Re: Some trig help, please  fhub  04132013 Quote:Well, now you're indeed a bit confusing: first you wanted a negative interval of 3 days, and now you want 3.5 days (from 15.5 to 19). Or is it 2.5 days (from 16.5 to 19 as in your last post?). Ok, I take these conditions (with 15.5, i.e. a negative interval of 3.5), and I still assume the whole period should be 23 and the maximum value 1. With these conditions your function looks like this: y = a*sin((2*pi/23)*x) + a*sin(8*pi/23) with a=1/(1+sin(8*pi/23))
a = 1/(1+sin(8*pi/23)) = 0.529693219 b = 2*pi/23 = 0.273181969 c = 0 d = sin(8*pi/23)/(1+sin(8*pi/23)) = 0.47030678 i.e. y = 0.529693219*sin(0.273181969*x) + 0.47030678
Franz
Re: Some trig help, please  Walter B  04132013 Good grieve, all that hassle and nine decimals for a biorhythm. Employ RAN# instead ;/
Re: Some trig help, please  fhub  04132013 Quote:Aaah, once again a great comment from our math expert ... ;) Franz
Edited: 13 Apr 2013, 10:47 a.m.
Re: Some trig help, please  Matt Agajanian  04132013 My focus was on f(16.5)=0 downward to f(19)=0, proceeding upward. So, what would the equation look like with this setup? Edited: 13 Apr 2013, 11:51 a.m.
Re: Some trig help, please  Kiyoshi Akima  04132013 Like Franz, I'm getting confused. You now want it negative for 2.5 days instead of the original 3?
Re: Some trig help, please  fhub  04132013 Quote:Well, then the function is: y = a*sin((2*pi/23)*(x1/2)) + a*sin(9*pi/23) with a=1/(1+sin(9*pi/23)) So for your initial function a * sin [b * (x + c)] + d that means: a = 1/(1+sin(9*pi/23)) b = 2*pi/23 c = 1/2 d = sin(9*pi/23)/(1+sin(9*pi/23))
Franz
Re: Some trig help, please  Matt Agajanian  04132013 To Franz and all the group.
Thank you very much. Like I said, I am grateful for all your help on this and, as I'd said before, I apologise for any confusion and frustration my inquiry has caused.
Re: Some trig help, please  Matt Agajanian  04132013 So that I can learn more about how this trig algorithm works, how were these values derived?
Thank you.
Re: Some trig help, please  fhub  04132013 Quote:Oh, that's complicated to describe only with words without showing it on a graph, but I'll try it:
I did it in 4 steps:
2) shift the function upwards, so that y is negative only in an interval of 2.5 (i.e. d=?): Now we have y = f(x) = a*sin(2*pi/23*x) + a*sin(9*pi/23)
3) now scale the function to get a max. yvalue of 1 (i.e. a=?):
4) and finally shift the function in xdirection, so that the first zero should be at x=16.5 (i.e. c=?): These 4 steps together lead to the following solution: y = f(x) = 1/(1+sin(9*pi/23))*[sin(2*pi/23*(x1/2)) + sin(9*pi/23)] Franz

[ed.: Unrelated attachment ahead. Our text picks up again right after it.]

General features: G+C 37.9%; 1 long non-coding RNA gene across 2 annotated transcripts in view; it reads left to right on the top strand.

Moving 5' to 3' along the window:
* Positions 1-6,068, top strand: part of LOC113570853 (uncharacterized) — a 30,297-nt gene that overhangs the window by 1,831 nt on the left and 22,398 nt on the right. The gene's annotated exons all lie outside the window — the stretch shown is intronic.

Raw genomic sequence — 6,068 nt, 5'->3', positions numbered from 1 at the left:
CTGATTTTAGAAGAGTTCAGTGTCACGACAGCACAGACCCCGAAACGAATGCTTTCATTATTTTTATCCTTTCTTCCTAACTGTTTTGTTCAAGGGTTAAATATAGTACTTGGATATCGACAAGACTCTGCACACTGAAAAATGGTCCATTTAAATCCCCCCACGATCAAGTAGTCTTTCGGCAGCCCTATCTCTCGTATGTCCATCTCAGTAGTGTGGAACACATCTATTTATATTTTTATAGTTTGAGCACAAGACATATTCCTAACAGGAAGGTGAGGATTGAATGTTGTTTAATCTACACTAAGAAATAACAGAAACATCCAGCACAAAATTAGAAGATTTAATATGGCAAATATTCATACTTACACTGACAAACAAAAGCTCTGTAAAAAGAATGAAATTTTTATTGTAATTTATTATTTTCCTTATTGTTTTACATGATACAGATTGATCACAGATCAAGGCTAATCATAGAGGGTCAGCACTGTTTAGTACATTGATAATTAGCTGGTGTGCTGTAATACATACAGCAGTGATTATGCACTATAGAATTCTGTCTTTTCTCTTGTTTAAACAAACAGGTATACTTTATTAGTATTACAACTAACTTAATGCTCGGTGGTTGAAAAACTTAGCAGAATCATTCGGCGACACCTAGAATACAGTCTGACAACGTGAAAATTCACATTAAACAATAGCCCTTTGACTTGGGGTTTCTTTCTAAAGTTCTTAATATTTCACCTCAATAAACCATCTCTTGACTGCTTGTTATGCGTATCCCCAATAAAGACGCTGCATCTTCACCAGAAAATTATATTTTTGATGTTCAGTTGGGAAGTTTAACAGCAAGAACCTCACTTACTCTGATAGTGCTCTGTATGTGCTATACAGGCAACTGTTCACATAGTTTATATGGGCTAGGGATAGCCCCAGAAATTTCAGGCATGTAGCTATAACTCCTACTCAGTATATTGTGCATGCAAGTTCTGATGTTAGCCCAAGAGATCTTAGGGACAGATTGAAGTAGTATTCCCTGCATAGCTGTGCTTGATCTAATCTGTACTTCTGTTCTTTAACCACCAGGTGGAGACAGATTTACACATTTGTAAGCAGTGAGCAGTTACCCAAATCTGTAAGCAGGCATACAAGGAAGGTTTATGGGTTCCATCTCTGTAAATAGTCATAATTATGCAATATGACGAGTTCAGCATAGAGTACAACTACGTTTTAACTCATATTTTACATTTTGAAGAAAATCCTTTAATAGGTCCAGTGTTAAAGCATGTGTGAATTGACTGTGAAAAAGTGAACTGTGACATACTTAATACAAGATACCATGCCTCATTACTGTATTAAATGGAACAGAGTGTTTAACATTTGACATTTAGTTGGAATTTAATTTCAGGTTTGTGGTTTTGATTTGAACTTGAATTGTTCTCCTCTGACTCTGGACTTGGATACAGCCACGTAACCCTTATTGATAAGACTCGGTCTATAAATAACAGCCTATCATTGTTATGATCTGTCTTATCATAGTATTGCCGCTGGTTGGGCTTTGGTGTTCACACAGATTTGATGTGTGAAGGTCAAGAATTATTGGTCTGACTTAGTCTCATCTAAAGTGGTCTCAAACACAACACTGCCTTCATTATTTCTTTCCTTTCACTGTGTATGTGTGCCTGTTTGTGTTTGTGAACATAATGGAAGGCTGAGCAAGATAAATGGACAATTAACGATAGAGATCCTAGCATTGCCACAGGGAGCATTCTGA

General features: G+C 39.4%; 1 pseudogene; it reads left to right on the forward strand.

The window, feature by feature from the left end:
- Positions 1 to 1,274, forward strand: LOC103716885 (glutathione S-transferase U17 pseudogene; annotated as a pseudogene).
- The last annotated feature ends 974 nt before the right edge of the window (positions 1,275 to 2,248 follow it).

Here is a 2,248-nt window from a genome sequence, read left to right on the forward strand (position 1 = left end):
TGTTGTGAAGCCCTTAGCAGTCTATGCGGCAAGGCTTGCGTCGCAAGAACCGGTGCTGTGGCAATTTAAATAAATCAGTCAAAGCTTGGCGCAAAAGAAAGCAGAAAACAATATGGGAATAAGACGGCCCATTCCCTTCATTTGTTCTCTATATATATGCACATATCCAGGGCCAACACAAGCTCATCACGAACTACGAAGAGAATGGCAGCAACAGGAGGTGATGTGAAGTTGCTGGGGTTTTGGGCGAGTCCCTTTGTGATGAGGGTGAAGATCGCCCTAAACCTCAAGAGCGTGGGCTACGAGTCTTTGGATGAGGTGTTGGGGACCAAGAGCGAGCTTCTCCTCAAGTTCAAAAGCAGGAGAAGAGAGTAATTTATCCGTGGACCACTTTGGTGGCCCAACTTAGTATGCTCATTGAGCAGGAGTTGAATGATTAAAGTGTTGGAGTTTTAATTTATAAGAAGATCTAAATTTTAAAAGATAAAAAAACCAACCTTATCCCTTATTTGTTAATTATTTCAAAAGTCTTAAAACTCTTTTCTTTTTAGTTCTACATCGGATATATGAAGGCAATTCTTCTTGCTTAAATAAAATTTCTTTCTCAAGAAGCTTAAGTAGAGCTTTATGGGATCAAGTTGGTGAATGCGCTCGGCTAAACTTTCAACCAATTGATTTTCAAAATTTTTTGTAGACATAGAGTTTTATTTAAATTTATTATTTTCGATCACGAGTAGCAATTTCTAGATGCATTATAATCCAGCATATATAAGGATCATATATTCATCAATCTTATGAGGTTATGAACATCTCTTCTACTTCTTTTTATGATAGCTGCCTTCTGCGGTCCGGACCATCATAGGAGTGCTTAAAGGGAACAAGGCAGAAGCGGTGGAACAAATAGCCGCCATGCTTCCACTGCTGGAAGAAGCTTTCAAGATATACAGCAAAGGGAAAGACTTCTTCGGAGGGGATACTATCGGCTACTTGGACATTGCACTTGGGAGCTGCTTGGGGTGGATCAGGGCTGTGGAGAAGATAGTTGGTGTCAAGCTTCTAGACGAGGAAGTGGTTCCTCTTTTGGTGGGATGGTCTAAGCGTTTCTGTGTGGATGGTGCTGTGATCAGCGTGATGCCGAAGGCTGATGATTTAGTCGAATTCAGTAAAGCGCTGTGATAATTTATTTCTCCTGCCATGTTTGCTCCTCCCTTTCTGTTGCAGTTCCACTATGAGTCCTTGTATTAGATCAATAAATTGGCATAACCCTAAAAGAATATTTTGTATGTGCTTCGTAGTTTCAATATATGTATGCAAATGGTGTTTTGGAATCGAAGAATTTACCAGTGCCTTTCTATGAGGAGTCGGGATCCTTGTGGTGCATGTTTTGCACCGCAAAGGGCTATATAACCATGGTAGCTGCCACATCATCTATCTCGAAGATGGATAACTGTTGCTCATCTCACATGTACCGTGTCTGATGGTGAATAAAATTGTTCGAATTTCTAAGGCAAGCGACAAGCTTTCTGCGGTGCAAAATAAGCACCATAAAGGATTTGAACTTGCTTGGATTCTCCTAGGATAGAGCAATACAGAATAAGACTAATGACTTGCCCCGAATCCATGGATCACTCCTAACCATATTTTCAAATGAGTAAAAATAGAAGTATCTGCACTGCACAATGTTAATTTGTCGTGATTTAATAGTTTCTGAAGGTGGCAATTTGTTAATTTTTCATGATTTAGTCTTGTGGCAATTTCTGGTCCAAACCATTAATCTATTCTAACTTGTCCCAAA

Edited: 13 Apr 2013, 4:23 p.m.
Re: Some trig help, please  Matt Agajanian  04132013 Franz, your explanation is just what I needed to understand this precisely. You are very good at putting the graph into words. With your stepbystep explanation, I am able to understand more clearly how the equation works because you have explained how each step affects the graph's appearance and function's periodicity. That helps me understand precisely how and why the function works the way it does.
Thanks.
Re: Some trig help, please  fhub  04132013 You're welcome, Matt! Quote:Well, after teaching mathematics for about 30 years I guess I have a bit ;) experience in explaining, but of course in German (and with a diagram at hand) I could have done it much better.
Franz
Re: Some trig help, please (illustrated)  C.Ret  04142013 Quote: Re: Some trig help, please  Csaba Tizedes (Hungary)  04152013 Really you're do not need the value of these three function. The "critical days" are where these graphs cross out the xaxis. So the simplest biorithm calculator need only deltadays calculation and a fractional part function, like on 12C:
RCL 0 For running you need to store the birthdate to Reg0 and type in actual date and press R/S. After running you can see the days from the birth, then press RollDown, you can see the Physical cycle fractional part of 23 days, press RollDown, you can see the Emotional cycle fractional part and then press again RollDown, you can see the Intellectual part. Because one day is approx 0.03...0.05 part of the cycle the critical values where the each function crosses the xaxis: 0.00...0.04 and 0.96...1.00 For example Euler Physical, Emotional and Intellectual state on 18. Sept, 1783. (birthdate: 15. Apr, 1707.):
g D.MY
Csaba
Re: Some trig help, please (illustrated)  Matt Agajanian  04182013 Franz, this is fantastic. Not only do I see what you were developing, with the graph's step by step transformation I can clearly understand it. Thanks again!!
Re: Some trig help, please (illustrated)  fhub  04182013 Quote:Matt, this diagrams were made by C.Ret, not by me. ;) BTW, in the last final formula there's a () missing.
Franz
Re: Some trig help, please (illustrated)  Matt Agajanian  04252013 So, how should that last formula read?
Re: Some trig help, please (illustrated)  fhub  04252013 Quote:The error is not in the text but in the last formula in the graphic: Instead of sin(2*pi/23*x1/2) it must be sin(2*pi/23*(x1/2)), i.e. the () around x1/2 is missing.
Franz
Re: Some trig help, please (illustrated)  Matt Agajanian  04292013 Thanks for the clarification. And thanks to you folks here, I'm brushing up on my long forgotten trig properties, axioms and identities.